By Eleanor Deckert
On Aug. 12-14, 2016, at the Tete Jaune Community Hall, over 70 people gathered to mark the anniversary of an historic event.
The event was held to mark the 100th anniversary of the forced removal of between 60 and 70 band members to Chu Chua. Many of those taking part in the event were descended from those removed.
Only recently have documents been located to verify old family stories and clarify the sequence of communications between the railway, mines, local Indian Agent, Federal Government, RCMP, B.C. police and local authorities. According to the documents, this ceremonial walk was held during the exact dates in August, 100 years after the evacuation.
At that time the option to transport the people with their belongings on rail cars was prevented. The people had to walk the entire distance from Tete Jaune to Chu Chua Reservation with only what they could carry.
Food supplies gathered throughout the summer, their homes and belongings were destroyed by fire. Research of diaries, log books, and legal documents will continue to be collected in an attempt to bring knowledge of local history to the position of prominence it deserves.
Families from Chu Chua, Canim Lake and other areas camped on-site Friday and Saturday night. Meals were prepared by the youth program participants.
Chief Nathan Matthews welcomed the flag bearer, drummers, direct descendants, dignitaries and the public to enter the grounds.
“We have never really been gone,” said Chief Matthews as he introduced the day, “We have lived here since before they were building the pyramids!”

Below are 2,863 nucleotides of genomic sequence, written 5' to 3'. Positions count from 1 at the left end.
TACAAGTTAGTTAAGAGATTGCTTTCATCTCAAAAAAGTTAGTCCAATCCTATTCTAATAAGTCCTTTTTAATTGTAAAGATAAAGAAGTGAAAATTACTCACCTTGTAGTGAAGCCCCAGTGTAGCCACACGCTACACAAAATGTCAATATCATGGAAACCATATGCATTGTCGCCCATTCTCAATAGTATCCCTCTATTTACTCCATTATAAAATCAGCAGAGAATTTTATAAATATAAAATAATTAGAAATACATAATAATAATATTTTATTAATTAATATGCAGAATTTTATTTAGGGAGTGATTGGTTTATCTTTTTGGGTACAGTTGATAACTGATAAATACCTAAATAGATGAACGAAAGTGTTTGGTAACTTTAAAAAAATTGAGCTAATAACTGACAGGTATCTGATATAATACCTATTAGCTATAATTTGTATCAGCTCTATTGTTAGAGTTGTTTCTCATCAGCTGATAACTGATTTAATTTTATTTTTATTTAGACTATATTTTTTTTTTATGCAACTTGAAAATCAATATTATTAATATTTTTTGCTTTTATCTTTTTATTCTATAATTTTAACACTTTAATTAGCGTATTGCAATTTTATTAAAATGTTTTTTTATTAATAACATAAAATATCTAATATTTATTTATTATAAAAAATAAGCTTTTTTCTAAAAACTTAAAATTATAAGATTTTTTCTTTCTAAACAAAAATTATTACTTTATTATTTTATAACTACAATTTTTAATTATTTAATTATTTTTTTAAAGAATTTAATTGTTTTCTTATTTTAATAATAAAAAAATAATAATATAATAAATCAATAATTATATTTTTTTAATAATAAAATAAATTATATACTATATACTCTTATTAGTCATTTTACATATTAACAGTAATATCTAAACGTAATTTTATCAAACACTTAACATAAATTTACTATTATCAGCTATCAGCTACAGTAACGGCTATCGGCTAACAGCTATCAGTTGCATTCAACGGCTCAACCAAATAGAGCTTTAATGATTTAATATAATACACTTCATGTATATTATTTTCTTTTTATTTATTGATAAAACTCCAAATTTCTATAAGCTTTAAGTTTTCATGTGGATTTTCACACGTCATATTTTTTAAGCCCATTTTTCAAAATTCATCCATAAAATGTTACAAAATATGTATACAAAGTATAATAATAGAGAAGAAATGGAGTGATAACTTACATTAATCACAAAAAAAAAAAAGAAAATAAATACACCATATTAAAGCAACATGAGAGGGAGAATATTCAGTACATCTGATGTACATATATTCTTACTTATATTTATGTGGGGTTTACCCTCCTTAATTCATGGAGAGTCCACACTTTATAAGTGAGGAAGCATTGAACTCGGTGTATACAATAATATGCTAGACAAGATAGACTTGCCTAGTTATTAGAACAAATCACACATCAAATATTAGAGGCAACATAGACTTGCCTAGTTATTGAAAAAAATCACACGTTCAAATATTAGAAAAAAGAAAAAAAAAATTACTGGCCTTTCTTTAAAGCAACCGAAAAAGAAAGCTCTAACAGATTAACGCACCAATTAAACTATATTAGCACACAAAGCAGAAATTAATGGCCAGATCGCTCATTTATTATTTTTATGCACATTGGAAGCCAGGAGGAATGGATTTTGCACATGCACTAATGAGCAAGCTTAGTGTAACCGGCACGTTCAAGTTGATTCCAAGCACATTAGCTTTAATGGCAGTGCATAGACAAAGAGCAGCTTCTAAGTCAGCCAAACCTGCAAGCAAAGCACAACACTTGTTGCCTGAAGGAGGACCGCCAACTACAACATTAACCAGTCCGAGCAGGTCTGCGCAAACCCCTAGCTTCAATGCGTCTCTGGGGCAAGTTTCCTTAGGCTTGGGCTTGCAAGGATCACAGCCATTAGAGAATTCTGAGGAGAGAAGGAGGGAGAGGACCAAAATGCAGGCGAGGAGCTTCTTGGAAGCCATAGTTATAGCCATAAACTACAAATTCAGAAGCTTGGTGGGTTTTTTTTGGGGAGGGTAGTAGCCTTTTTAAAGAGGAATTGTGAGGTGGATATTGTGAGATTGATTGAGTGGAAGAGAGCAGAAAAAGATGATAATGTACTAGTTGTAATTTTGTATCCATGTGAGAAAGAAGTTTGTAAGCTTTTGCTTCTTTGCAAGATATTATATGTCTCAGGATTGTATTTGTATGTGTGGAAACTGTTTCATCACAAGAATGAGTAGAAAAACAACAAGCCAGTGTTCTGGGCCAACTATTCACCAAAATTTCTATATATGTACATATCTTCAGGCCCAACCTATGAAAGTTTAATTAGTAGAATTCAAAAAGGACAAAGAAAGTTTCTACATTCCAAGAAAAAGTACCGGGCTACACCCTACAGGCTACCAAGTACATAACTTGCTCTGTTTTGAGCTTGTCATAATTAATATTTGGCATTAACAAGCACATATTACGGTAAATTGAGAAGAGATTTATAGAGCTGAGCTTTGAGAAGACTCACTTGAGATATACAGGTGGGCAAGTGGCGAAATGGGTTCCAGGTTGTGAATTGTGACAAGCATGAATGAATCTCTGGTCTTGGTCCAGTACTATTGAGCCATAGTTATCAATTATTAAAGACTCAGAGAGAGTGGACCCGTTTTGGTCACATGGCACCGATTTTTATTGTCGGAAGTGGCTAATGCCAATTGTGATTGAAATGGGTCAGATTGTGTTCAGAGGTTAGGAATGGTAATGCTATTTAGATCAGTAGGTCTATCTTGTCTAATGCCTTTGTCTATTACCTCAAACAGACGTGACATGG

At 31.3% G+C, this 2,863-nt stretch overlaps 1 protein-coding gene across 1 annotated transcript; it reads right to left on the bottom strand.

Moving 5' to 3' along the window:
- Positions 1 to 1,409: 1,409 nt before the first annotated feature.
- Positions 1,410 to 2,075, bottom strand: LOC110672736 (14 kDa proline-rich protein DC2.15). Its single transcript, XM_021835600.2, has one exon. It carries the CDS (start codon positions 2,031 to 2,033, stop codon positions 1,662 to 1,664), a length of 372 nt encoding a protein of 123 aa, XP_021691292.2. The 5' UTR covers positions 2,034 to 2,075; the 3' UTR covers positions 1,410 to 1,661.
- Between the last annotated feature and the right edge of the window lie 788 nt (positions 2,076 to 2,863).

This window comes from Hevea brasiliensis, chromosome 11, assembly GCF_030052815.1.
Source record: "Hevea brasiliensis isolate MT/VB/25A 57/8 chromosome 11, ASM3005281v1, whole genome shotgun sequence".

In a moving address, flag bearer and great-great-grand-daughter of survivors, Dancing Tree Woman (Jara Jules) shared her observations and feelings.
“I carried the flag home today with honour. By doing this, now I understand what it meant to bring all of us home. How long it took for us to come back! The journey today was a three-hour drive. It was so convenient for us to be driving along the smooth highway. For our great-grand-parents the journey was so different.
“I feel very emotional to bring home and to be walking with my father and my son.
“This is where we belong. I don’t feel fragmented and out of place. It is a powerful thing to realize these things, to share this day with all of you, to welcome everyone to participate, to feel the significance of this moment and the gravity of the history. It is quite overwhelming.
“100 years ago there was sorrow, suffering and hardship. Today we stand and joyously walk here. Today I look around at this beautiful location and I realize: This is what my people saw every day! I carry all of this in my heart! It gives me great joy!
“Coming home” after being forcibly removed is a very emotional experience. You don’t know until you actually do it.
“I am trying to imagine the days and days of walking, days and days and days. They had no where to go back to and were not sure where they were going. Perhaps there are graves along the way. We don’t know.
“One hundred years has passed. And now we can come home. I bring my own babies here. This is the future. This is their legacy.
“The song my father gave us with his drum as we walked is a spirit calling song. He called to our ancestors. They are witnesses of that day and of this day. We are connected to each other through our connection to this place.
“It is my hope that my great-great-grand-children will live and die here.”
Pictured below: Members of this three-generation family are direct descendants of the 60-70 First Nations people who were forced to leave their homes in the Tete Jaune area when the railway and other commercial interests came to the region. Pictured (l-r) are granddaughter – Mel Jules, grandmother- Delores Jules, daughter – Jara Jules (Dancing Trees Woman), grandson -Tank Jules and grandfather: Joe Jules (Rainbow Watcher).